Each state has unique requirements for peer specialist certification. There are still some states, although not many, that do not yet have a certification process. It is important to start the process by learning about your state’s requirements. You can begin by reviewing this document. It is important to note that this field is consistently evolving, so while all of the resources in this document may not always be up to date, it is still a good place to start to begin researching your state’s process and resources.
Once you know the requirements in your state, you can begin to research training opportunities. Your state requirements can guide you in understanding if you must attend training through your state (which the state website can provide details for) or if you should begin researching non-profit organizations that provide training. You can find a calendar of future
At this time, most training for initial peer specialist certification is conducted in person, rather than online. As the field continues to evolve, this may change. There are many online training opportunities for continuing education once an individual is certified as a peer specialist. The DBSA Peer Leadership Center includes many online continuing education opportunities, as well as listings of other organizations’
The DBSA Peer Leadership Center has a number of continuing education opportunities available, as well as listings for many other organizations that can provide continuing education. You can learn about upcoming training opportunities here. Your state office, mental health organizations, or local agencies may also provide listings of accepted continuing education opportunities on their website or newsletter.
While some state trainings have no cost, many trainings require an investment in this important educational experience. Once you research your state requirements and identify which training is right for you, the next step is to begin the process of planning for payment. While some people are able to cover the costs of training themselves, many people could benefit from financial support. Many trainings include the opportunity to apply for a full or partial scholarship. Asking the organization you’re applying to about scholarships is a great first step. These scholarships can often be quite competitive, so it is important to continue planning and researching funding options while you wait for scholarship announcements. Other funding ideas and sources include:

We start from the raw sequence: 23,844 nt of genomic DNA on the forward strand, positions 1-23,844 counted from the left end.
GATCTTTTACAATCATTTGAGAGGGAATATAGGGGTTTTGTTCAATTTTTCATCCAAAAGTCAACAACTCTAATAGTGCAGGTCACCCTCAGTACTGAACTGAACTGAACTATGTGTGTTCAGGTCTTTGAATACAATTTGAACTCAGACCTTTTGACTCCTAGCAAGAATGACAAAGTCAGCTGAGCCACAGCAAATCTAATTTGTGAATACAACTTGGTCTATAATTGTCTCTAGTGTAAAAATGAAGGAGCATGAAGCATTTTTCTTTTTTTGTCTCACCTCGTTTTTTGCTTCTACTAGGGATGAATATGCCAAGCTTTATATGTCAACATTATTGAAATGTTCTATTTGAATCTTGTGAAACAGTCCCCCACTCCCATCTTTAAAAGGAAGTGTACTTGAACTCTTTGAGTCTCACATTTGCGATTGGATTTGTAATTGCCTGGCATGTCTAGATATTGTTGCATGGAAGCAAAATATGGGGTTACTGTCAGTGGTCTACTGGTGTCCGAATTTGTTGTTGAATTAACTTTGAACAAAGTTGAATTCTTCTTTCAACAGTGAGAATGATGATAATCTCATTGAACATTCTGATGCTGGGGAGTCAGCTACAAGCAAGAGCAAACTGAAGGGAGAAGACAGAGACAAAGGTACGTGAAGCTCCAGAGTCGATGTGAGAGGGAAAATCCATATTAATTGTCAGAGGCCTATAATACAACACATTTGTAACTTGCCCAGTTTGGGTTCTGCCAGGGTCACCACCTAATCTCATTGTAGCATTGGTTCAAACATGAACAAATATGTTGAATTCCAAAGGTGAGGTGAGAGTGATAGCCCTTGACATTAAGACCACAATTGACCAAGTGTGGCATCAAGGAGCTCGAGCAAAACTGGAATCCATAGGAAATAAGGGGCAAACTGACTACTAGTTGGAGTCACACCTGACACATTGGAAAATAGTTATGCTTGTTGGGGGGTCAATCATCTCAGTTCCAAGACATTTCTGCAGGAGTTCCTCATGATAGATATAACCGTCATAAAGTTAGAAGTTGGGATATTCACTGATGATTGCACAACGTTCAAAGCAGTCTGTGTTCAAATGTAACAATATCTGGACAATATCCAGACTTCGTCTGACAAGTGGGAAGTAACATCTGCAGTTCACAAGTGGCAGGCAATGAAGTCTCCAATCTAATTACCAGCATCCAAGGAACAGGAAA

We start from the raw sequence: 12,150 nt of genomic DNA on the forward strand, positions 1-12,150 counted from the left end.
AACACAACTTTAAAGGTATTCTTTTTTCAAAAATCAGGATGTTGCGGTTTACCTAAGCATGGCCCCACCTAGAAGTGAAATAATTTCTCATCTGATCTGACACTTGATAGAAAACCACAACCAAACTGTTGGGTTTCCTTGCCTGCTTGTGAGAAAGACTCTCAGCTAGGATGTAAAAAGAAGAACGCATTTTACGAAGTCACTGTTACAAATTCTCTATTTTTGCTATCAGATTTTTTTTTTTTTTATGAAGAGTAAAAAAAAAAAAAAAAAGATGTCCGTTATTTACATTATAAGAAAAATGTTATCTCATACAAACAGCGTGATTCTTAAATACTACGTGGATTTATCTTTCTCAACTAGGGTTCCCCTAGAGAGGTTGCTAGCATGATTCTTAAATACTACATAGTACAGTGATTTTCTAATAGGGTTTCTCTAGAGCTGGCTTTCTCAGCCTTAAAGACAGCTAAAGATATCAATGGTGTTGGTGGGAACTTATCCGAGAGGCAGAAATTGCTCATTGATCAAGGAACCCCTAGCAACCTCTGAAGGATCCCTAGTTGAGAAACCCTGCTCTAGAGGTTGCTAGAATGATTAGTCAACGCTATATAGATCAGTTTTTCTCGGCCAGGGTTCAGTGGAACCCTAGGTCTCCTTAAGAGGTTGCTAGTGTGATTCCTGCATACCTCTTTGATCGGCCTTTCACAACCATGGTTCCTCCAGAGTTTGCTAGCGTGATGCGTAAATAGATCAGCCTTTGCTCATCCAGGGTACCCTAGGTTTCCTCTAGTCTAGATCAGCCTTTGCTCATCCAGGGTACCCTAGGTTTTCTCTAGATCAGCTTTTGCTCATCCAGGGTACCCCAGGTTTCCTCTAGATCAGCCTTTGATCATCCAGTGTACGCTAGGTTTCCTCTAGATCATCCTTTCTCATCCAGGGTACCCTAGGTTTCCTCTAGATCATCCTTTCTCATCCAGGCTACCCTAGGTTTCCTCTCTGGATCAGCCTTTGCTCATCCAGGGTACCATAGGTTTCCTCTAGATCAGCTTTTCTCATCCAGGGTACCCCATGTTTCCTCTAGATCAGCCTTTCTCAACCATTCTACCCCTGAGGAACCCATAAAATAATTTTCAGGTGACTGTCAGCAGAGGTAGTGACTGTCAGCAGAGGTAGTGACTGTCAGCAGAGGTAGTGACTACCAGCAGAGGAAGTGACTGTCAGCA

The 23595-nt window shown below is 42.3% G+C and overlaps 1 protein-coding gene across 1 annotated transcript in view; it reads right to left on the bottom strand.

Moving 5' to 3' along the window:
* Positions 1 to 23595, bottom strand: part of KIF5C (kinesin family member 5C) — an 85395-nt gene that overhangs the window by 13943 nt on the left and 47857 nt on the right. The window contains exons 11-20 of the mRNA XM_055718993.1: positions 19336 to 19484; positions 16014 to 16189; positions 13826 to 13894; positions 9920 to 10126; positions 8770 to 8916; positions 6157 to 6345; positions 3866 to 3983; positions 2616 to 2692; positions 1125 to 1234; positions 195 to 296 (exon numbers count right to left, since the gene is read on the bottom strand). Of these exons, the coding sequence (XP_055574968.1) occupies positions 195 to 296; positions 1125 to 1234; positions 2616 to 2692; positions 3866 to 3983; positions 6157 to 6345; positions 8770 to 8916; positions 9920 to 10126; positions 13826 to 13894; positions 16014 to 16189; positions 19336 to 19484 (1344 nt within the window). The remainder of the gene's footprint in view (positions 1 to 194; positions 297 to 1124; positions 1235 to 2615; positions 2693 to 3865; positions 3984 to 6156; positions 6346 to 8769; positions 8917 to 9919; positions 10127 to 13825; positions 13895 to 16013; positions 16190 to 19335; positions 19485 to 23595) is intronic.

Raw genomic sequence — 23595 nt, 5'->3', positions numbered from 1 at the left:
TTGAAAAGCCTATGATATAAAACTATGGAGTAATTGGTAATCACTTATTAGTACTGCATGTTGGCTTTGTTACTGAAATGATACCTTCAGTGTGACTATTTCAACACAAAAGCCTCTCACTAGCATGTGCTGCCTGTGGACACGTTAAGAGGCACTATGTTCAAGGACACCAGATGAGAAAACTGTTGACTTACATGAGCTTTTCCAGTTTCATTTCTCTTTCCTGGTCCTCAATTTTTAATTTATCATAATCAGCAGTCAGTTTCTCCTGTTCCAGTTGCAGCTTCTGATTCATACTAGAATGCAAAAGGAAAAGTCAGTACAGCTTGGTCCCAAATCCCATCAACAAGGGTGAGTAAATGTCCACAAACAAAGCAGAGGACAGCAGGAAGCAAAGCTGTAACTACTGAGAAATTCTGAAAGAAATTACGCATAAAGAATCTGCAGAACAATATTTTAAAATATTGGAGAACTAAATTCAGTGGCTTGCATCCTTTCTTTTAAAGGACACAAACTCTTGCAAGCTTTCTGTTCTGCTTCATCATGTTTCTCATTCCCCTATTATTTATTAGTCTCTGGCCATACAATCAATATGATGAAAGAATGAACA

- Your state’s Office of Consumer Affairs
- Local resources for individuals living with disabilities
- Local mental health agencies, drop-in centers, or mental health departments
- Your local church community
- Vocational rehabilitation counselor or benefits office
- Consumer-run organizations and other mental health organizations in your area
- Online personal fundraisers through sites such as Indiegogo, Crowdfunder, or Gofundme. There are many options for online fundraising, so research which site will provide the most benefit to you.
- Your workplace or an organization you volunteer for may benefit from you learning peer support competencies, so you may decide to request to discuss financial support options with your supervisor.
- Family and friends may be able to provide some financial support, or can assist in brainstorming additional fundraising ideas.
When fundraising, be sure to consider the total amount needed, including not only the cost of the training course itself, but also any additional costs that you might incur for travel, lodging, etc. While it is rare that one supporter would cover the entire cost, don’t let that discourage you. Many smaller donations can add up quickly! When presenting your request for support, be sure to share your reasons for wanting to attend the training and what you plan to do once you receive certification. If a person or organization is not able to support at the time, they could be a great resource for additional ideas on fundraising.